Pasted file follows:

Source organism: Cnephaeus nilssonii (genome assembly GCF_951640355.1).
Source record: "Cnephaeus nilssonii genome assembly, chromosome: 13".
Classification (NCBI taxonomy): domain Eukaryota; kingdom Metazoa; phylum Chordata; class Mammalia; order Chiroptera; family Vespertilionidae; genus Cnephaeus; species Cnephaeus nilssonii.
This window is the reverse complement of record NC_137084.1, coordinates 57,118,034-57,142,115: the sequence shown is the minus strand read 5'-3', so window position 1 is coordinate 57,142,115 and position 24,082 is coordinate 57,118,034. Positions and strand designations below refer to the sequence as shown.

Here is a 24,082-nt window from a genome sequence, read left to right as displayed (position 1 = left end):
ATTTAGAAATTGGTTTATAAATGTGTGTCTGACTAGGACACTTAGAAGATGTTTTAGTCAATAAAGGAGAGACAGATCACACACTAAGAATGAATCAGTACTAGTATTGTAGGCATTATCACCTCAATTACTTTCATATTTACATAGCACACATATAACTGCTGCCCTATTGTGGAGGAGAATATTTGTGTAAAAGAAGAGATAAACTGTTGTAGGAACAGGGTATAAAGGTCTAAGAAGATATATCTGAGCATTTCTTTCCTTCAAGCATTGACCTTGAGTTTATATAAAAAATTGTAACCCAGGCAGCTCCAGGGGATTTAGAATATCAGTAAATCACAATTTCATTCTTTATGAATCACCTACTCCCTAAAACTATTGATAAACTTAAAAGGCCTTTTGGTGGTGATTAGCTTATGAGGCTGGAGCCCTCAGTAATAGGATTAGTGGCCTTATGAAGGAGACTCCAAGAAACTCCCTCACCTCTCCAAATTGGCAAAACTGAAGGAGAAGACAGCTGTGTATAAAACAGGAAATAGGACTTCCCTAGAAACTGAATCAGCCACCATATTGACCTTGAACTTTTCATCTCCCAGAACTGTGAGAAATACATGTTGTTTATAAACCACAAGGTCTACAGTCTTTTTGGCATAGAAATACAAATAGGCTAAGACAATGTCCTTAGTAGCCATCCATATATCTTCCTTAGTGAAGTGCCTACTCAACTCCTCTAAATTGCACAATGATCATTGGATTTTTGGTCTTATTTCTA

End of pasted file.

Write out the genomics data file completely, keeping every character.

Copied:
Source organism: Cnephaeus nilssonii (genome assembly GCF_951640355.1).
Source record: "Cnephaeus nilssonii genome assembly, chromosome: 13".
Classification (NCBI taxonomy): domain Eukaryota; kingdom Metazoa; phylum Chordata; class Mammalia; order Chiroptera; family Vespertilionidae; genus Cnephaeus; species Cnephaeus nilssonii.
This window is the reverse complement of record NC_137084.1, coordinates 57,118,034-57,142,115: the sequence shown is the minus strand read 5'-3', so window position 1 is coordinate 57,142,115 and position 24,082 is coordinate 57,118,034. Positions and strand designations below refer to the sequence as shown.

Here is a 24,082-nt window from a genome sequence, read left to right as displayed (position 1 = left end):
ATTTAGAAATTGGTTTATAAATGTGTGTCTGACTAGGACACTTAGAAGATGTTTTAGTCAATAAAGGAGAGACAGATCACACACTAAGAATGAATCAGTACTAGTATTGTAGGCATTATCACCTCAATTACTTTCATATTTACATAGCACACATATAACTGCTGCCCTATTGTGGAGGAGAATATTTGTGTAAAAGAAGAGATAAACTGTTGTAGGAACAGGGTATAAAGGTCTAAGAAGATATATCTGAGCATTTCTTTCCTTCAAGCATTGACCTTGAGTTTATATAAAAAATTGTAACCCAGGCAGCTCCAGGGGATTTAGAATATCAGTAAATCACAATTTCATTCTTTATGAATCACCTACTCCCTAAAACTATTGATAAACTTAAAAGGCCTTTTGGTGGTGATTAGCTTATGAGGCTGGAGCCCTCAGTAATAGGATTAGTGGCCTTATGAAGGAGACTCCAAGAAACTCCCTCACCTCTCCAAATTGGCAAAACTGAAGGAGAAGACAGCTGTGTATAAAACAGGAAATAGGACTTCCCTAGAAACTGAATCAGCCACCATATTGACCTTGAACTTTTCATCTCCCAGAACTGTGAGAAATACATGTTGTTTATAAACCACAAGGTCTACAGTCTTTTTGGCATAGAAATACAAATAGGCTAAGACAATGTCCTTAGTAGCCATCCATATATCTTCCTTAGTGAAGTGCCTACTCAACTCCTCTAAATTGCACAATGATCATTGGATTTTTGGTCTTATTTCTA